Metro, Politics, Newton

Local Leaders Question Newton’s Assessment of Underrepresented Residents’ Needs 

The COVID-19 pandemic has challenged the financial situation of many Newtonian households, with a disproportionate impact on people of color, according to the Newton community needs assessment, which outlines the results of community-wide surveys and focus groups about the needs of underrepresented groups in the city.

“It feels like they’re trying to push lower-income people out of Newton,” the assessment reads, quoting an unspecified Newton resident.

The Newton Programs & Services Committee convened on Wednesday evening to discuss the assessment, among other topics.

The city ordered the assessment—authored by the Center for Governmental Research (CGR)—to help determine the allocation of American Rescue Plan Act funds. 

Josephine McNeil, an executive director of Citizens for Affordable Housing in Newton Development Organization, said that Newton lacks local investments into low-income services.

“Most of the services that are provided by the city for low-income people come from the federal government,” McNeil said. “Why in a community as wealthy as this one [are] there … minimal amounts of funding from the taxpayers?”

McNeil also challenged the lack of discussion about challenges that Black Newtonians face. 

More Black Newtonians responded that they are affected by challenges posed by the COVID-19 pandemic than white residents, according to the report. Sixty percent of Black residents reported challenges paying bills during the pandemic, while only 22 percent of white residents reported the same challenges, according to the report.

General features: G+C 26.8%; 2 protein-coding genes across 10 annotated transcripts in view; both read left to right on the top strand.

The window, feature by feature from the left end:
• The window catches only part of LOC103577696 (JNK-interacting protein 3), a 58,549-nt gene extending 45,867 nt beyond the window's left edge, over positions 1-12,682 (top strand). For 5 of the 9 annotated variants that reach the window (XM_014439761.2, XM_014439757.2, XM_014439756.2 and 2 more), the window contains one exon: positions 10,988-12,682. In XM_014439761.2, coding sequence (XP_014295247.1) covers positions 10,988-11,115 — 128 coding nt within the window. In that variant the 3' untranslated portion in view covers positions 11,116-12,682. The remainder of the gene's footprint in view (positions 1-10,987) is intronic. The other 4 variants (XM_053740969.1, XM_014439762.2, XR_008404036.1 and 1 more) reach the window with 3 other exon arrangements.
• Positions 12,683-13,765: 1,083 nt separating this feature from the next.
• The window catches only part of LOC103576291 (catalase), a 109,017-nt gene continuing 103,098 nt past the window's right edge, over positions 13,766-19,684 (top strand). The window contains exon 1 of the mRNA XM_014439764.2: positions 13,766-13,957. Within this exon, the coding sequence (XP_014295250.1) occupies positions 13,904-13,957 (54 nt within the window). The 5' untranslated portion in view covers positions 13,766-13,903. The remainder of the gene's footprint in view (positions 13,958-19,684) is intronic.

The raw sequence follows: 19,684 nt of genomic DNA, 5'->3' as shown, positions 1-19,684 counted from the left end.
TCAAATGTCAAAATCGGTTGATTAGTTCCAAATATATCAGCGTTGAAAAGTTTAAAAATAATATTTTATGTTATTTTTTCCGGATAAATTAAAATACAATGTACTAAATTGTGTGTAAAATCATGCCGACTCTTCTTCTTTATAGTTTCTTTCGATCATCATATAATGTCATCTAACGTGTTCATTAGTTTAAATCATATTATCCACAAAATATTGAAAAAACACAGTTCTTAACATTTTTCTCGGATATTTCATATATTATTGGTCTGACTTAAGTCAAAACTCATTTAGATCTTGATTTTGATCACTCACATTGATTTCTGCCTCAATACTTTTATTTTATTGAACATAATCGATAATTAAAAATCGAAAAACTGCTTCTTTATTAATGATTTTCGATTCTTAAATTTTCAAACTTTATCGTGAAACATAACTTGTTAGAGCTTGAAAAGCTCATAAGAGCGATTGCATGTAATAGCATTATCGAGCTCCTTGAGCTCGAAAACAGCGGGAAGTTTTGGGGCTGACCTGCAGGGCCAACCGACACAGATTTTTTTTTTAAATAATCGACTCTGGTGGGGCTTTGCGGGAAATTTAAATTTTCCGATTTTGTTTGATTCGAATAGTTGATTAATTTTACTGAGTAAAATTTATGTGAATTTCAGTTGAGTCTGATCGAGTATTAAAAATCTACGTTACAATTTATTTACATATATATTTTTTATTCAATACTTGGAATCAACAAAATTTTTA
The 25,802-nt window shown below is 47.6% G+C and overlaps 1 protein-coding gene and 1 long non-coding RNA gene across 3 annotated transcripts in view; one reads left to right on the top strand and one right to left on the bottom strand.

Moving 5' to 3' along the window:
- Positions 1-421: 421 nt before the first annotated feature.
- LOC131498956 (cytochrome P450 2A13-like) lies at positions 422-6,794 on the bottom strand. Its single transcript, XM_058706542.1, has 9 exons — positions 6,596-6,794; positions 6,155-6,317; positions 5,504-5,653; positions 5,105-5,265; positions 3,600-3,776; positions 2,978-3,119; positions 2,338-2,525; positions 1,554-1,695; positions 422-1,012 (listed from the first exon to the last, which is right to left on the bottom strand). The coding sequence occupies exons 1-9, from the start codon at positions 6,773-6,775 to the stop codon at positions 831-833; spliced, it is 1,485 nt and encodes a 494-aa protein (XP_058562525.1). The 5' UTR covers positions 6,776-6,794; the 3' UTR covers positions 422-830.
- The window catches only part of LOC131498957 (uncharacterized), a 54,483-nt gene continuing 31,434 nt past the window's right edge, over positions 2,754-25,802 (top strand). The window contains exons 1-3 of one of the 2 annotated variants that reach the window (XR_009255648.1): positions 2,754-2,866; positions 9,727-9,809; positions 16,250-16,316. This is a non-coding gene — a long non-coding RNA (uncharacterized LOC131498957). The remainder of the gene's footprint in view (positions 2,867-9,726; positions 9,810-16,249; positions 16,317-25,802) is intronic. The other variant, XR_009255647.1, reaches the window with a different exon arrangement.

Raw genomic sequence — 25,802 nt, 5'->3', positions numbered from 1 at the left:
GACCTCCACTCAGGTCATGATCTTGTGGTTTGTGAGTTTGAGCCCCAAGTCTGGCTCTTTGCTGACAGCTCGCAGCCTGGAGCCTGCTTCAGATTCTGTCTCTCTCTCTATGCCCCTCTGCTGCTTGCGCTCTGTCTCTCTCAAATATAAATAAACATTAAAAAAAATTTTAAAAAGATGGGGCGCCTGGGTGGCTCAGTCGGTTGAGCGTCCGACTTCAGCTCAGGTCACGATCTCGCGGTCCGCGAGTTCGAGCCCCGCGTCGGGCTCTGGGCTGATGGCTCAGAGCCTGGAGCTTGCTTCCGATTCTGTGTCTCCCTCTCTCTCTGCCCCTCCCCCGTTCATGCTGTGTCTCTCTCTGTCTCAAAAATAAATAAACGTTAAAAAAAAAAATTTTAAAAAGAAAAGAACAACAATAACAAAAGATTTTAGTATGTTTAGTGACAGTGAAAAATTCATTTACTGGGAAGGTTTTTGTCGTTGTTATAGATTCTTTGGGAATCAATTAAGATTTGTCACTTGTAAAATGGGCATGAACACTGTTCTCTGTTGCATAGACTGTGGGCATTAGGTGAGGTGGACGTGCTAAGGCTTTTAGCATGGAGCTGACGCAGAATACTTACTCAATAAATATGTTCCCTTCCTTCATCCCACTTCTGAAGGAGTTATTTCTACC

McNeil said nobody questioned the findings in the report that showed the pandemic disproportionately affected Black residents. 

“This community just refuses to talk about race with respect to many of these issues,” she said. “Of all of the issues that came out with respect to the report and the process, nowhere was the word ‘people of color’ mentioned—the term was continuously ‘lower resourced.’ And this is after we have money that focuses on the disproportionate impact of people of color.”

The committee also asked municipal departments responsible for outreach to the community to explain their methods of assisting disadvantaged groups such as immigrants, seniors, disabled individuals, and families with disabled children.

Director of Social Services for the city Meghan Kennedy and Case Manager for Newton Senior Services outlined the different assistance services offered to Newton residents. The presentation was divided into separate parts outlining economic, emotional, senior, and housing assistance that the city provides. Newton’s outreach ranges from housing grants and fuel assistance to emotional support groups, health classes, and narcan training. 

“We do the best with what we’ve got, but we’re always looking for additional resources,” Kennedy said. 

Holly Ryan, Ward 8 city councilor, questioned CGR’s methodology in creating the report.

“In the graph that described the income of respondents, 38 percent had income over 100,000 [dollars],” Ryan said. “I was just wondering why such a large percentage of folks were included in a survey intended for the most vulnerable folks. I just think offhand it would have been more helpful to have more folks in need be part of this study.”

Featured Image by Nicole Vagra / Heights Editor

March 31, 2022

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